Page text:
Towards a Strong UAE National Human Rights Institution: Complying with the Paris Principles and Beyond
Keywords:National Human Rights Institutions, Paris Principles, human rights, United Arab Emirates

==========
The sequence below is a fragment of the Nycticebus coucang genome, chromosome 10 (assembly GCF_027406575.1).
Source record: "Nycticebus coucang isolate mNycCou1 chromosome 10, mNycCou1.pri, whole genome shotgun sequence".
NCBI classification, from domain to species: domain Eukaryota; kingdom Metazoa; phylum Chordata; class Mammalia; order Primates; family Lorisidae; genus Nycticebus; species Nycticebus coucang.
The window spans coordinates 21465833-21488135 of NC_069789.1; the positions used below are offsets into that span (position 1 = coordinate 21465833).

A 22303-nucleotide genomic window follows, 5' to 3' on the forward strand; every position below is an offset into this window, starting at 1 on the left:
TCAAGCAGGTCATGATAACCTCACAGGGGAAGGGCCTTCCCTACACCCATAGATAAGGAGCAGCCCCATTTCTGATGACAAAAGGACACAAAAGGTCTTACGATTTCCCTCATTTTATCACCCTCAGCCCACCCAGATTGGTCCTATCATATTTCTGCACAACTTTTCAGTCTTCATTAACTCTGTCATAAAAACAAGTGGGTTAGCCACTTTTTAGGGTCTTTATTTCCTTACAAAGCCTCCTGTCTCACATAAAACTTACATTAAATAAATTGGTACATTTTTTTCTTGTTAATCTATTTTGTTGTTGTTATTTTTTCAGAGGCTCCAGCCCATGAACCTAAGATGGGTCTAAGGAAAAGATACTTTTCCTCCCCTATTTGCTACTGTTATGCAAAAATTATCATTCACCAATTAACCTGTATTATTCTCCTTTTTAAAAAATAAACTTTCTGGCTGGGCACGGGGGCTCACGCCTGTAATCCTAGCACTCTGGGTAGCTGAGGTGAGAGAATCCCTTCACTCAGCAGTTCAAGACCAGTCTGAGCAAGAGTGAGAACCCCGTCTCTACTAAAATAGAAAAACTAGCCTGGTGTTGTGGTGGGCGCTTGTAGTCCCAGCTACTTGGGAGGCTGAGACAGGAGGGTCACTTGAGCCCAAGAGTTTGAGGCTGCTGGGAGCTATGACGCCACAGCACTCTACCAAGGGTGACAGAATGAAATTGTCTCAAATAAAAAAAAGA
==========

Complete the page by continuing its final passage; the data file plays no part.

National Human Rights Institutions (NHRIs) play an instrumental role in supporting States to fulfil their human rights obligations, by monitoring and reporting on human rights issues, advising the governments on policies and laws, and advocating for reforms that aim to enhance the protection of human rights for all. The Paris Principles, adopted in 1993, have set out universal minimum standards for the establishment and operation of NHRIs and provide guidance to States with regards to their NHRIs’ structure, membership, operation and mandate. The Principles stipulate a broad and effective mandate, independence and pluralism as fundamental principles for credible, independent and effective NHRIs. With the establishment of its National Human Rights Institution in December 2021, the Government of the UAE sends a clear message of strong commitment to promoting and protecting human rights and engaging meaningfully with international human rights mechanisms and relevant universal standards. In this context, this essay explores the application of the Paris Principles to the UAE NHRI, considering lessons learned from the region and relevant recommendations of the Global Alliance of National Human Rights Institutions (GANHRI) and its accreditation body, the Sub-Committee on Accreditation (SCA). It critically evaluates the UAE NHRI establishment, making a number of recommendations in relation to its mandate and operation and proposes important agenda items that can inform its action plan.